EMMA – Good for them – the world is overpopulated and it’s a serious business bringing up children.

TONE – What are your thoughts on egg freezing?

EMMA – Great do it – if you do it early enough it can be part of a fertility preservation policy but I also think it can offer false hope. So address lifestyle issues and take care of your health as well. Putting off parenting may help us build a career but having children younger in life can have its benefits (if the opportunity is there of course).

TONE – What do you do to relax and unwind?

EMMA – Yoga, watch movies with my family, go to our caravan in South of France. I love to ski and of course, cook lovely food and share it with friends and family.

TONE – What’s one thing no one knows about you?

EMMA – I hate broccoli!

TONE – What was the last book you read?

EMMA – I recently re-read A Fine Balance by Rohinton Mistry. It’s a great book and I love the title – the title sums up fertility for me: A FINE BALANCE and as an acupuncturist, I am all about helping my patients find the right balance for them. Sometimes this is enough and sometimes they need stronger medicine. I am a realist.

Thank so much Emma for your inspiring and sometimes unique insights into fertility issues and I’m sure our readers will appreciate your honest and thoughtful outlook on fertility, food and body in your new book Fertile. Click here to purchase your copy of Fertile by Emma Cannon

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COMPLEMENTARY THERAPIES

How Chinese Medicine helped me start a family

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Chinese Medicine helped me start a family

A growing body of evidence support the role of traditional Chinese Medicine in the treatment.

After two years of struggling to conceive naturally, Ms Tran decided go for Chinese Medicine to help conceive. She felt it was taking longer than she anticipated, and she was fed up with take drugs or injections. She said “I did lot of research and studied through the internet on Chinese medicine. GinSen is my no. one choice as my friend’s recommendation. At age 32, I was having lots of pressure for have a baby.”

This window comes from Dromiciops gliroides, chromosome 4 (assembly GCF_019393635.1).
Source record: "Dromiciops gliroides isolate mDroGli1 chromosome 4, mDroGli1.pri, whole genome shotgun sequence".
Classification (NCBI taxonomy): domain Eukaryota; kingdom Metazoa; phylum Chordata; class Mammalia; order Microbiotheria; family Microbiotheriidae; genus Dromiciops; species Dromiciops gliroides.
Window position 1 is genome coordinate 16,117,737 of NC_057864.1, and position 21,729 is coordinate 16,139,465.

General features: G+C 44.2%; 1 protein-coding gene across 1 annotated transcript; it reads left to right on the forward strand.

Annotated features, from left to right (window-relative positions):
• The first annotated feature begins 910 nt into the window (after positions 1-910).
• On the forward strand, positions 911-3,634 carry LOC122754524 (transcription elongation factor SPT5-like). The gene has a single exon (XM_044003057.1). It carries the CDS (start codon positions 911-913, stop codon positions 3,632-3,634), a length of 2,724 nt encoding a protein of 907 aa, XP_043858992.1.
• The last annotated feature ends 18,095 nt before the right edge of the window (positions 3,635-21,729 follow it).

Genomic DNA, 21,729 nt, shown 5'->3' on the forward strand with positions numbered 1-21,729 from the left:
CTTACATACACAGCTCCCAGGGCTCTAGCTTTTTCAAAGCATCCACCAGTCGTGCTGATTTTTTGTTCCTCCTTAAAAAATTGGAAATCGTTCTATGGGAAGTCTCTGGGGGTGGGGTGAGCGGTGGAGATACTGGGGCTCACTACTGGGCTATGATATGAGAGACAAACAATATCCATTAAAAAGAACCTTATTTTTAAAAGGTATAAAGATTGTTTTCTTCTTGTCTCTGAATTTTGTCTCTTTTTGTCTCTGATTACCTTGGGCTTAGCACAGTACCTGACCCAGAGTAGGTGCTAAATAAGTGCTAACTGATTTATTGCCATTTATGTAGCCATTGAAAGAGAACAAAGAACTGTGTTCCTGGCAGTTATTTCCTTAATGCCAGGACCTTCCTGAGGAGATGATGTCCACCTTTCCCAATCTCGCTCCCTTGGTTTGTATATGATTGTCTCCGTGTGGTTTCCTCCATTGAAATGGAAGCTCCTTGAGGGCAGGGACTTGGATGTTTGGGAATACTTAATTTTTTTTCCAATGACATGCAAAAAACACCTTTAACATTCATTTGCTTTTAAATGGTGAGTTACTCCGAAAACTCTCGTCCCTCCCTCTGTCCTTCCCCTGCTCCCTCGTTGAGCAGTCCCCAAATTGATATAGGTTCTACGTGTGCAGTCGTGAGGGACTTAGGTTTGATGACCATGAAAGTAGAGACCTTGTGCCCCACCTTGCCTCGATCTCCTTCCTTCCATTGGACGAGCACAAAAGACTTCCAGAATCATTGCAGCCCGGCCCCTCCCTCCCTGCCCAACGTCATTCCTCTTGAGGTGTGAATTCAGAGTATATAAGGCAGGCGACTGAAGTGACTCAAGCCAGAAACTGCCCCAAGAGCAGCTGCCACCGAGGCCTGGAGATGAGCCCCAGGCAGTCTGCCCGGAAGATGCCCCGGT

Ms Tran attended the first consultation in GinSen Clinic on October 2015. “GinSen’s expert team are very professional and experienced, I was comfortable with their consultation, believe me that they gave me such confident and hope. I took their advice, started a 3 month treatment plan combining Acupuncture and Herbal Tea. I agreed with their analysis, they identified my condition straight away, and my infertility was due to a Yang deficiency of Spleen and Kidney” She said.

After the treatments, Ms Tran felt her energy level was increased, her hands and feet were warmer and other symptoms were dispelled. She felt so much better after her treatment. In March 2016, She was pregnant, the baby was born in November 2016. “I am so joyful with my baby” She told us”.

Ms Tran is one of the many helped by GinSen. GinSen has been using finest herbal medicine and Acupuncture to focus to treat women‘s infertility due to FSH high, MH low, Fallopian Tube Blockage, PCOS, Age problems and IVF Support. Founded by Practitioner Li Hua Li, GinSen bases it fertility treatment on Yin and Yang theory of balance.

In Chinese medicine, the primary goal for restoring fertile health is to balance the yin and yang of the body. In respect to fertility, the yin aspect includes blood, fluids and substance. The yang energy stimulates ovulation. In TCM, doctors believe that acupuncture can enhance Qi (The vital Energy), balance the blood deficiencies, promote blood circulation, stimulate the activity of reproductive organs. Another popular recommendation is herbal tea, formulas are prescribed that combine several herbs which will have a multi effect within the body – by addressing any underlying imbalances or deficiencies.